Collegiality is nonexistent today, and any outreach across an aisle is castigated as weakness by the talking heads who constantly stir a pot of discontent. So vicious is the political climate that within two years, Sen. John McCain has gone from GOP standard-bearer to its endangered-species list. All of which leaves homeless those of us with views that don't stack up neatly in any ideological box the way we're told they should.
According to the latest Washington Post-ABC News poll, 39 percent of Americans identify themselves as independents -- compared with 32 percent who say they are Democrats and 26 percent who are self-described members of the GOP.
A majority of Americans think the federal government poses a threat to rights of Americans, according to a new national poll.
Fifty-six percent of people questioned in a CNN/Opinion Research Corporation survey released Friday say they think the federal government's become so large and powerful that it poses an immediate threat to the rights and freedoms of ordinary citizens. Forty-four percent of those polled disagree.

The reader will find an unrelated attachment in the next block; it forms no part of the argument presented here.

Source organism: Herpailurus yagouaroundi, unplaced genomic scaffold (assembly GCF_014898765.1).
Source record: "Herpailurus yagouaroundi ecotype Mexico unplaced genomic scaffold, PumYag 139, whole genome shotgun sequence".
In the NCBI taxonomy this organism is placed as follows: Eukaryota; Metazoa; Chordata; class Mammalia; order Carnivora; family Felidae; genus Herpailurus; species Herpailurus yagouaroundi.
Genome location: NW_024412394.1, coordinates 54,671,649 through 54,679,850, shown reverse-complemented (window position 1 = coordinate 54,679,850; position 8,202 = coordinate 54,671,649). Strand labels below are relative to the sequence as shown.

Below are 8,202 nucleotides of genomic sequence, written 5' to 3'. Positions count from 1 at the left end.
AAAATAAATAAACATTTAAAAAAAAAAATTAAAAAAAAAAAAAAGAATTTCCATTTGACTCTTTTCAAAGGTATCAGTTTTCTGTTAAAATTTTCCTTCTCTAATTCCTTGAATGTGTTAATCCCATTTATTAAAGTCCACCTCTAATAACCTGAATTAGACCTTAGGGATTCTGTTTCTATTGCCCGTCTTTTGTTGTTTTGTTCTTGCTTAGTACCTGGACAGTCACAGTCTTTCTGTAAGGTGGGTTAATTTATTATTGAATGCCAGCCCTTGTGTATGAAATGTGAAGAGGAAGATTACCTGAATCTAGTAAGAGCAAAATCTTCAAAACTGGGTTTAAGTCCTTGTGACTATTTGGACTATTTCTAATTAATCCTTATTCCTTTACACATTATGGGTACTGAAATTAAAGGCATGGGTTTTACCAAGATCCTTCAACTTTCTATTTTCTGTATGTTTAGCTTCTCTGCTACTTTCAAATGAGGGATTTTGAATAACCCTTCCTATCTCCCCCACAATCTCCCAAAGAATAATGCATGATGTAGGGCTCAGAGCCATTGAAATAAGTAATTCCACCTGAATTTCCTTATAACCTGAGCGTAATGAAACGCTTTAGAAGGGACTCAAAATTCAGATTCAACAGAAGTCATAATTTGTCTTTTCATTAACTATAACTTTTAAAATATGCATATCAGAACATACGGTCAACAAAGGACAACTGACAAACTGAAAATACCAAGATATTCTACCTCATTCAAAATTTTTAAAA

The survey indicates a partisan divide on the question: only 37 percent of Democrats, 63 percent of Independents and nearly 7 in 10 Republicans say the federal government poses a threat to the rights of Americans.
According to CNN poll numbers released Sunday, Americans overwhelmingly think that the U.S. government is broken - though the public overwhelmingly holds out hope that what's broken can be fixed.
26 February 2010
But nothing is being done now, and one of the reasons is the zero-sum game that results from only having two parties in the legislature. For example:
CS Monitor: Obama health care summit: Obama should focus on Democrats, not Republicans
Now imagine a scenario with multiple parties. The various parties could coalesce in different arrangements depending on the issue. Parties could cooperate on one issue, disagree on another issue, without having to bear the entire weight of public opinion of the President.
The fact is that the debate over healthcare reform in Congress has been going on for nearly a year now and all sides are deeply dug in.
Before Thursday, Republicans in Congress were already nearly universally opposed to the Democrats’ legislation. And with the majority party flailing and the retaking of Congress looking increasingly possible, politically, the GOP has no reason to help Democrats enact a bill that is patently unacceptable to many in the Republican caucus.
Even a casual read of the Constitution indicates that Congress was intended to be the central institution of the federal government. Congress would more properly fill its constitutional role by containing multiple parties, by causing it to be more independent of the executive.